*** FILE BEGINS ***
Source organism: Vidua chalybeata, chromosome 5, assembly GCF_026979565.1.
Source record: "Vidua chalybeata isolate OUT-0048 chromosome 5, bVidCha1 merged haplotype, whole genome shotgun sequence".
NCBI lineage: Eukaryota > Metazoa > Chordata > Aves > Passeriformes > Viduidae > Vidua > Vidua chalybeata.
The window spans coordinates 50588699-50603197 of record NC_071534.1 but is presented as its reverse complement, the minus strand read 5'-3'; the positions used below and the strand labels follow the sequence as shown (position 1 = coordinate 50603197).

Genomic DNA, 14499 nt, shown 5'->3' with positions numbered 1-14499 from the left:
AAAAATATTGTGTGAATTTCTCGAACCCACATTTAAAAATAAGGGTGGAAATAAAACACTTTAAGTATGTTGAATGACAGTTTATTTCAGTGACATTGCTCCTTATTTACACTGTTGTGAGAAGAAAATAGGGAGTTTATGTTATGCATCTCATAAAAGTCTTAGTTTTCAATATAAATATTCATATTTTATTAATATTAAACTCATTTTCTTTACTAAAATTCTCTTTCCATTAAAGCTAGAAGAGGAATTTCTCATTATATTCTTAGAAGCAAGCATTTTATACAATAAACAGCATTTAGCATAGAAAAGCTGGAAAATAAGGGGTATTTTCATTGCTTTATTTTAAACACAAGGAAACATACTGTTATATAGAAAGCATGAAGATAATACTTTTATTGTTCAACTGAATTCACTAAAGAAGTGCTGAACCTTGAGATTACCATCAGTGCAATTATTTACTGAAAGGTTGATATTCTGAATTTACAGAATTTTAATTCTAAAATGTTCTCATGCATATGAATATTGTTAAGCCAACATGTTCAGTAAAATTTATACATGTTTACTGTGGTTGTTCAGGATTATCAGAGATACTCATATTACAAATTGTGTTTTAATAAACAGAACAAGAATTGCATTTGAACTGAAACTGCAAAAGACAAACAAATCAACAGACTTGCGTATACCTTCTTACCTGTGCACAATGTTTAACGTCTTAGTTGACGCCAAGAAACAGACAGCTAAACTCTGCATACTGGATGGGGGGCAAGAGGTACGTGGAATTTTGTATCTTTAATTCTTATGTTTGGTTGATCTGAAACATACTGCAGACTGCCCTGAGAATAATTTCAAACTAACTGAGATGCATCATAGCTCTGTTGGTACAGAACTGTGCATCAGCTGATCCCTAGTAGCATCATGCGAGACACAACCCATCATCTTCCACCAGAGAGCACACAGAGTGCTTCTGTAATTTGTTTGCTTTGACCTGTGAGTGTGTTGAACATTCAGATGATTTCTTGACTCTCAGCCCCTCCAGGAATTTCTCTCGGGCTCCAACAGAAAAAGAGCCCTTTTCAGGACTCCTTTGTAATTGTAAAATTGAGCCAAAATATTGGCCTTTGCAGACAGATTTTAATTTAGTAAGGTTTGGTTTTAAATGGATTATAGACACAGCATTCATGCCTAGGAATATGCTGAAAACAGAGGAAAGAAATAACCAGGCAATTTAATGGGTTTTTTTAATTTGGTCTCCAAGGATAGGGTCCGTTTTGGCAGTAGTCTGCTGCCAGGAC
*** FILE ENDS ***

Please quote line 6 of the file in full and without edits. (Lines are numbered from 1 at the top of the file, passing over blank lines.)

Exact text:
AAAAATATTGTGTGAATTTCTCGAACCCACATTTAAAAATAAGGGTGGAAATAAAACACTTTAAGTATGTTGAATGACAGTTTATTTCAGTGACATTGCTCCTTATTTACACTGTTGTGAGAAGAAAATAGGGAGTTTATGTTATGCATCTCATAAAAGTCTTAGTTTTCAATATAAATATTCATATTTTATTAATATTAAACTCATTTTCTTTACTAAAATTCTCTTTCCATTAAAGCTAGAAGAGGAATTTCTCATTATATTCTTAGAAGCAAGCATTTTATACAATAAACAGCATTTAGCATAGAAAAGCTGGAAAATAAGGGGTATTTTCATTGCTTTATTTTAAACACAAGGAAACATACTGTTATATAGAAAGCATGAAGATAATACTTTTATTGTTCAACTGAATTCACTAAAGAAGTGCTGAACCTTGAGATTACCATCAGTGCAATTATTTACTGAAAGGTTGATATTCTGAATTTACAGAATTTTAATTCTAAAATGTTCTCATGCATATGAATATTGTTAAGCCAACATGTTCAGTAAAATTTATACATGTTTACTGTGGTTGTTCAGGATTATCAGAGATACTCATATTACAAATTGTGTTTTAATAAACAGAACAAGAATTGCATTTGAACTGAAACTGCAAAAGACAAACAAATCAACAGACTTGCGTATACCTTCTTACCTGTGCACAATGTTTAACGTCTTAGTTGACGCCAAGAAACAGACAGCTAAACTCTGCATACTGGATGGGGGGCAAGAGGTACGTGGAATTTTGTATCTTTAATTCTTATGTTTGGTTGATCTGAAACATACTGCAGACTGCCCTGAGAATAATTTCAAACTAACTGAGATGCATCATAGCTCTGTTGGTACAGAACTGTGCATCAGCTGATCCCTAGTAGCATCATGCGAGACACAACCCATCATCTTCCACCAGAGAGCACACAGAGTGCTTCTGTAATTTGTTTGCTTTGACCTGTGAGTGTGTTGAACATTCAGATGATTTCTTGACTCTCAGCCCCTCCAGGAATTTCTCTCGGGCTCCAACAGAAAAAGAGCCCTTTTCAGGACTCCTTTGTAATTGTAAAATTGAGCCAAAATATTGGCCTTTGCAGACAGATTTTAATTTAGTAAGGTTTGGTTTTAAATGGATTATAGACACAGCATTCATGCCTAGGAATATGCTGAAAACAGAGGAAAGAAATAACCAGGCAATTTAATGGGTTTTTTTAATTTGGTCTCCAAGGATAGGGTCCGTTTTGGCAGTAGTCTGCTGCCAGGAC